Just chuck it.
Leave your relationship. Put in your two weeks notice. Have a fire sale for all your stuff. Pull out your savings, or your credit card, get on a low fare site and buy a one-way ticket to your dream destination.
Get on that plane. And get the fuck out.
Or you could just try a different flavor of tea, today.
I’ve gone both routes and, while the second isn’t quite as sexy or dramatic of an action, it can do the trick sometimes.
Change doesn’t require uprooting your life.
(At least, not always.)
But how do you know if you’re in one of those moments — nails already halfway down the chalkboard, irritability and restlessness making you feel like you want to come apart at the seams, unable to appreciate the paper-picture-perfect life you’ve so careful crafted for your Facebook friends — where drastic measures are your best option?
And are those even the signals to look for?
Let’s deal with the second question, first, because, in short, the answer is…SOMETIMES.
Sometimes, the need for change comes at you like a screaming banshee.
- Relationships, projects and table-top objects are shattering and crumbling around you.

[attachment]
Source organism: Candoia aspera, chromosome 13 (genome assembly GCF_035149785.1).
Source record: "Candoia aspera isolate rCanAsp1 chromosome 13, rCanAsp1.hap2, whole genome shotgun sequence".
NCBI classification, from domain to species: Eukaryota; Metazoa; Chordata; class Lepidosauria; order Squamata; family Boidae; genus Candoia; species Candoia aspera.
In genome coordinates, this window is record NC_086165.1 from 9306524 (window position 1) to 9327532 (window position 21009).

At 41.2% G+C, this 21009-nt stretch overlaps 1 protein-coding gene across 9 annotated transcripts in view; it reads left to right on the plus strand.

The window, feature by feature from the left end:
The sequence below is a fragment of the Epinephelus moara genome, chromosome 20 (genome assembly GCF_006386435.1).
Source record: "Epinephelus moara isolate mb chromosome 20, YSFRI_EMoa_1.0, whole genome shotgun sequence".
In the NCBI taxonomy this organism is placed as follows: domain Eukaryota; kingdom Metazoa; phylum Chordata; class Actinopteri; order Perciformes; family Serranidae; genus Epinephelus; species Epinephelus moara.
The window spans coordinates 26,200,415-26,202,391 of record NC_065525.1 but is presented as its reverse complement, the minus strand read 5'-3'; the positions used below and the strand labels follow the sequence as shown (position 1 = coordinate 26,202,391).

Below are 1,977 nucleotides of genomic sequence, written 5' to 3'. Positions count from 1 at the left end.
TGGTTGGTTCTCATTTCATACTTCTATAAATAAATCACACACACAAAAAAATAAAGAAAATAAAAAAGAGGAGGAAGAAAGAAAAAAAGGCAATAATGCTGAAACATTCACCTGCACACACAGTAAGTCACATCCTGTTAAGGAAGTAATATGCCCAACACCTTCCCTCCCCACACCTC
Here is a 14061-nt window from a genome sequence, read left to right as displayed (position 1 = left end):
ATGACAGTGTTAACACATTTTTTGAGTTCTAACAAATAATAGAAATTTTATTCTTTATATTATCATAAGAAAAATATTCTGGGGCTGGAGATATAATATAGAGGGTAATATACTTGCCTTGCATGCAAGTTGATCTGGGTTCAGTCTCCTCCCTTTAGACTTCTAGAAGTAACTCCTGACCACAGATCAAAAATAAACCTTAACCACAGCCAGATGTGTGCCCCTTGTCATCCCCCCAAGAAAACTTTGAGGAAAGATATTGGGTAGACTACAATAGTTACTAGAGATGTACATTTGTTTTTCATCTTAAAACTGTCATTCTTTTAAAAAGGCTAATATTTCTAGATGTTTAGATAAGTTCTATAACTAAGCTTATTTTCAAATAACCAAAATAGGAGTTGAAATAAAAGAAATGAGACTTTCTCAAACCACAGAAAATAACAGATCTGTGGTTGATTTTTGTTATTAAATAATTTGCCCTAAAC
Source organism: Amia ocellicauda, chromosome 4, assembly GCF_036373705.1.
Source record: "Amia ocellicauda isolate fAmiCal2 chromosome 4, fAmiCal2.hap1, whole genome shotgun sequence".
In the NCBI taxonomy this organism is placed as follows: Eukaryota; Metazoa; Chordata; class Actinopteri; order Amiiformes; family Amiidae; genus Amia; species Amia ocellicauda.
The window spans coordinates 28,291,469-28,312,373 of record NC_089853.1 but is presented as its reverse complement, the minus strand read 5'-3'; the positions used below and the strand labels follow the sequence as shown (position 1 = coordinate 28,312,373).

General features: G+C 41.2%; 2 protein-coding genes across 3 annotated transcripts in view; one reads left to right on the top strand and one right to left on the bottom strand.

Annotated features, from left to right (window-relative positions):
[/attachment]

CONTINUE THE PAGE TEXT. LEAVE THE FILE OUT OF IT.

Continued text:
- Physical eruptions are hitting you over the head, providing a direct link between your status quo and your doctor visits.
- You are authentically startled by the image that greets you in the mirror and the words that come out of your mouth.
Sometimes, the need for change is a dull silence bordering on a vacuum.
- Your screams of frustration are stuck in your head, only audible to dogs and dolphins.
- You say “fine” so often, you’re considering your first forehead tattoo.
- People you haven’t seen for five, or even ten, years still know all the relevant specs of your life.
Both conditions can blow out eardrums, windows and your sense of self. And both conditions might just require a slight recalibration of your equilibrium.
They’re certainly worth a try before you start up the bulldozer. (And, don’t worry, I’ll discuss the benefits of the bulldozer move, like I took a few months ago, in an upcoming post.)
Because, despite the sexiness and drama of it, taking a kamikaze leap onto a blank slate isn’t a move you can change your mind about mid-jump.
So, first, take a cue from those real-life little critters. After all, children don’t learn to crawl before walking because they’re so emotionally attached to floors or because knees are so much more suited to holding our weight.
They do it to build up strength and confidence.
They do it to because they want to explore the unknown boundaries of their world without face-planting painfully from an incomprehensible height.
They do it because they can.
So, looking at your world, your resources, your strength and confidence levels, what can you do?
More importantly, what WILL you do, short of chucking it all? Do tell!
p.s. You know where to find me, if I can be of help.